Italy wants Egypt and Tunisia to play a role in rescuing stricken migrant vessels in the Mediterranean, a government planning paper showed, so that survivors could be taken back to African instead of European ports.
The plan, which calls for the European Union to support the proposed Egyptian and Tunisian operations, was prepared by the Italian home affairs ministry and seen by Reuters.
It represents an attempt to stem the growing flow of people risking their lives to reach Europe, most of whom try to get to Italy, often on overcrowded or defective vessels.
Last April Italy rescued 4,000 migrants from boats trying to reach European shores in only 48 hours in a deepening immigration crisis that is being made worse by the turmoil in Libya, which has grappled with chaos and rampant militias since the ousting of Muammar Gaddafi in 2011.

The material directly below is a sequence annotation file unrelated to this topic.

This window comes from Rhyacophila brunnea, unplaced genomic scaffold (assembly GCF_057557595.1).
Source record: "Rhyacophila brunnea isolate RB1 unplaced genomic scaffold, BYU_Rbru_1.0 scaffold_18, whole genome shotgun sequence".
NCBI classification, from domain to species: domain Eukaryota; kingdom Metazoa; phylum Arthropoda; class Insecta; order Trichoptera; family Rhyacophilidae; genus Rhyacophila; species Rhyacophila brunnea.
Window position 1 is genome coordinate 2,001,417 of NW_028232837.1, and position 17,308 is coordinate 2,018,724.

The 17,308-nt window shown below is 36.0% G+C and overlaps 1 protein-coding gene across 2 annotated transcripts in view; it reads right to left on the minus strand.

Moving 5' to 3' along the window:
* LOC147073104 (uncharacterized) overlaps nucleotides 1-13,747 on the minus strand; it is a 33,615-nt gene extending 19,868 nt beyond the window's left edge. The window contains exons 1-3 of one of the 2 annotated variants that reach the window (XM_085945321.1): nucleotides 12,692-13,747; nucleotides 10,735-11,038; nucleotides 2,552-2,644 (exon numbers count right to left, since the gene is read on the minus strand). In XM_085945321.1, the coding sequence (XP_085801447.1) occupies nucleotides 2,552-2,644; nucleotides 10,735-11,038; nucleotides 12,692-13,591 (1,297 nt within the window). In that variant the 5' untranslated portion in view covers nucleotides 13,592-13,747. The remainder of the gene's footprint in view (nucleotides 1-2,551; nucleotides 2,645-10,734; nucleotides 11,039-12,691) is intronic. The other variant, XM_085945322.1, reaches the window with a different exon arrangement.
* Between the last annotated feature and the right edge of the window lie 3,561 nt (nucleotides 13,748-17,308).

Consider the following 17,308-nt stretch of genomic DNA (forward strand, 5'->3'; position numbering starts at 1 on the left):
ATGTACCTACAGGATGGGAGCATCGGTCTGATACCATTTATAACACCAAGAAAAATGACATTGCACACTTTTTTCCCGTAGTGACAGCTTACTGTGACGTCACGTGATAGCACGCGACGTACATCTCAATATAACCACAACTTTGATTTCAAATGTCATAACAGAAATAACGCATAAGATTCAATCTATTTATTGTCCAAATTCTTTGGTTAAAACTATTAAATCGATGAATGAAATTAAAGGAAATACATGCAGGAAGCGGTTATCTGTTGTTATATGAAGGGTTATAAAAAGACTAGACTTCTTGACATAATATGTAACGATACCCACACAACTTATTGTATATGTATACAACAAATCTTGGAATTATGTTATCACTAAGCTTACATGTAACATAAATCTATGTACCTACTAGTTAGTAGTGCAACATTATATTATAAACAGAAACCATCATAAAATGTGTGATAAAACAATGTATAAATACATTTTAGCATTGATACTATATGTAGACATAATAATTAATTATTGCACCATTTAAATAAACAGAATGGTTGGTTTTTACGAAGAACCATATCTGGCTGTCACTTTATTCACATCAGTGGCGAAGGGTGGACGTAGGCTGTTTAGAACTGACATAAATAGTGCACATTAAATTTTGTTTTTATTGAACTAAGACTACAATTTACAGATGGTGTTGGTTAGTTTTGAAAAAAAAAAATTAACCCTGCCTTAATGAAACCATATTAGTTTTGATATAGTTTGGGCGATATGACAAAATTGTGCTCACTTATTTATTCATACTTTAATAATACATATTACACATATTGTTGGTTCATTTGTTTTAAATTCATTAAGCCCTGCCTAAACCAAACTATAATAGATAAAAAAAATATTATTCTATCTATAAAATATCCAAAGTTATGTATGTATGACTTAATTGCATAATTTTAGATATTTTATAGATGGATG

In one of the worst such tragedies in October 2013, a boat carrying migrants from Libya to Italy sank off the Italian island of Lampedusa. The Italian Coast Guard managed to rescue 155 survivors but more than 360 migrants drowned.
Italy is already in bilateral talks on sea-rescue operations with Tunisia and Egypt, but joint diplomatic action of the EU is crucial to get them involved, the paper, said.
According to the plan, Tunisian and Egyptian naval units would intervene to rescue migrants in areas close to Libya, which is the main departing point for migrants bound for Europe, but has no effective control of its territorial waters because of the ongoing conflict between its warring factions.
Once the migrants are taken out of the sea by the Egyptians or the Tunisians, they could be taken to North African ports, the paper said.
The Tunisian and Egyptian operations should be carried out in cooperation with Italian and European authorities and be adequately financially and technically supported by the EU, Italy said.
Since then, Triton, a European border control operation, was launched under the lead of the European border agency Frontex.
Italy says that the number of migrants that arrived at its shores in the fist two months of 2015 was almost twice as big as in the same period of last year, when the Mare Nostrum operation was in place, the paper said.